“We report on all aspects of distributed computing technology, such as grids and clouds. We also regularly feature articles on distributed computing-enabled research in a large variety of disciplines, including physics, biology, sociology, earth sciences, archaeology, medicine, disaster management, crime, and art. (Note that we do not cover stories that are purely about commercial technology.)

    In its current incarnation, Science Node is also an online destination where you can host a profile and blog, and find and disseminate announcements and information about events, deadlines, and jobs. In the near future it will also be a place where you can network with colleagues.

    You can read Science Node via our homepage, RSS, or email. For the complete iSGTW experience, sign up for an account or log in with OpenID and manage your email subscription from your account preferences. If you do not wish to access the website’s features, you can just subscribe to the weekly email.”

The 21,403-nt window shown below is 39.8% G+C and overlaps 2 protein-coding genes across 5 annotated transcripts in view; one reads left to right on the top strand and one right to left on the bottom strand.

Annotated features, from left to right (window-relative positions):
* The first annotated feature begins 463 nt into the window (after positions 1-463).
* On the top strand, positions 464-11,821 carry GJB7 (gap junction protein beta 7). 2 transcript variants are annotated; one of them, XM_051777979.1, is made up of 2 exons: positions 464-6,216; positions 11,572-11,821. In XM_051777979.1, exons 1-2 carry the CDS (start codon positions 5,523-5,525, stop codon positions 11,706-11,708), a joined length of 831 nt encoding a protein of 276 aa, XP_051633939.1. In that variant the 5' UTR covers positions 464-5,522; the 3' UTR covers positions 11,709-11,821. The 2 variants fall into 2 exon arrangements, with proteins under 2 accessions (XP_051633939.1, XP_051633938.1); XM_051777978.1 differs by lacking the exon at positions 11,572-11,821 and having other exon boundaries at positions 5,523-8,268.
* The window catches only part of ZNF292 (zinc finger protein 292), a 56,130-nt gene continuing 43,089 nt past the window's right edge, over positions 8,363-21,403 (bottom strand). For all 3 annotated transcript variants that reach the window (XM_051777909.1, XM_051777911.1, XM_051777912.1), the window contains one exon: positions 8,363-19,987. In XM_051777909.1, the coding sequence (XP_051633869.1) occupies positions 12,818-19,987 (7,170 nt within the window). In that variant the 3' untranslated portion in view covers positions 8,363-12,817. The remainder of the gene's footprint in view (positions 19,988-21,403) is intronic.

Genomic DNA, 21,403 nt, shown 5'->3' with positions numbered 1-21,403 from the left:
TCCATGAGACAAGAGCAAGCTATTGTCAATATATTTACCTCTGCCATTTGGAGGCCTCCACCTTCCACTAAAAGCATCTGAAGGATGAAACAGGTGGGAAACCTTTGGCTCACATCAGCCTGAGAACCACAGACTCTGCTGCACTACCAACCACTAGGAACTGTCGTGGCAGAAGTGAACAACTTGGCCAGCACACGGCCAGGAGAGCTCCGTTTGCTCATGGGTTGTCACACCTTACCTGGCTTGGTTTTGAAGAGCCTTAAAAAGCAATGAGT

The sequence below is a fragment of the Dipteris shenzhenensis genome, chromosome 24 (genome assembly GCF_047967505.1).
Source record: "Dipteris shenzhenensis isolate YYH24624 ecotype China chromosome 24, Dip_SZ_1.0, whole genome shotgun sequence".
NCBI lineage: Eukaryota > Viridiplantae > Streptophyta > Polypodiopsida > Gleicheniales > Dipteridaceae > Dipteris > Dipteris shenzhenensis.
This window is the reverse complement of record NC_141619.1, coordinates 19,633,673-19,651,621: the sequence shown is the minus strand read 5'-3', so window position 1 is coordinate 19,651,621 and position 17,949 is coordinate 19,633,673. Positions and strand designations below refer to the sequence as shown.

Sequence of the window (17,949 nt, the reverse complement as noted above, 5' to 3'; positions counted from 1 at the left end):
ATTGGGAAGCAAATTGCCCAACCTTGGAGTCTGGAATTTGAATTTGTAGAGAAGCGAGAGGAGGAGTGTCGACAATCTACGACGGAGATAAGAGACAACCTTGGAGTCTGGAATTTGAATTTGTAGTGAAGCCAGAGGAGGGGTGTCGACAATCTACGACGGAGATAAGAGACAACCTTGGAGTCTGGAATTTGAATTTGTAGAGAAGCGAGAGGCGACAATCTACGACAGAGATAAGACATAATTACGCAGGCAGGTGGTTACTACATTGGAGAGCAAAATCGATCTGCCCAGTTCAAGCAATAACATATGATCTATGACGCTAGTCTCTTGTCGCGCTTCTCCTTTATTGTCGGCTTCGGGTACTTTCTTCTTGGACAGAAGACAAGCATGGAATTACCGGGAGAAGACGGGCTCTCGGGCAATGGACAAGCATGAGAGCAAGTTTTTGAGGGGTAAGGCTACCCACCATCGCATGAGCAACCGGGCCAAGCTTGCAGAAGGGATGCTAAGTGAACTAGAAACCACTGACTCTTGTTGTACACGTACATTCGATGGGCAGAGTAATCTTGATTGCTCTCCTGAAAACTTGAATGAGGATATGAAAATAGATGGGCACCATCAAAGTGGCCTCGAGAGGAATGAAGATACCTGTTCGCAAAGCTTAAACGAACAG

• richardmitnick 11:06 am on November 29, 2016 Permalink | Reply
    Tags: , , Supercomputing   

    From INVERSE: “Japan Reveals Plan to Build the World’s Fastest Supercomputer” 



    November 25, 2016
    Mike Brown

    Japan is about to try and build the fastest computer the world has ever known. The Japanese ministry of economy, trade and industry has decided to spend 19.5 billion yen ($173 million) on creating the fastest supercomputer known to the public. The machine will be used to propel Japan into a new era of technological advancement, aiding research into autonomous cars, renewable energy, robots and artificial intelligence (A.I.).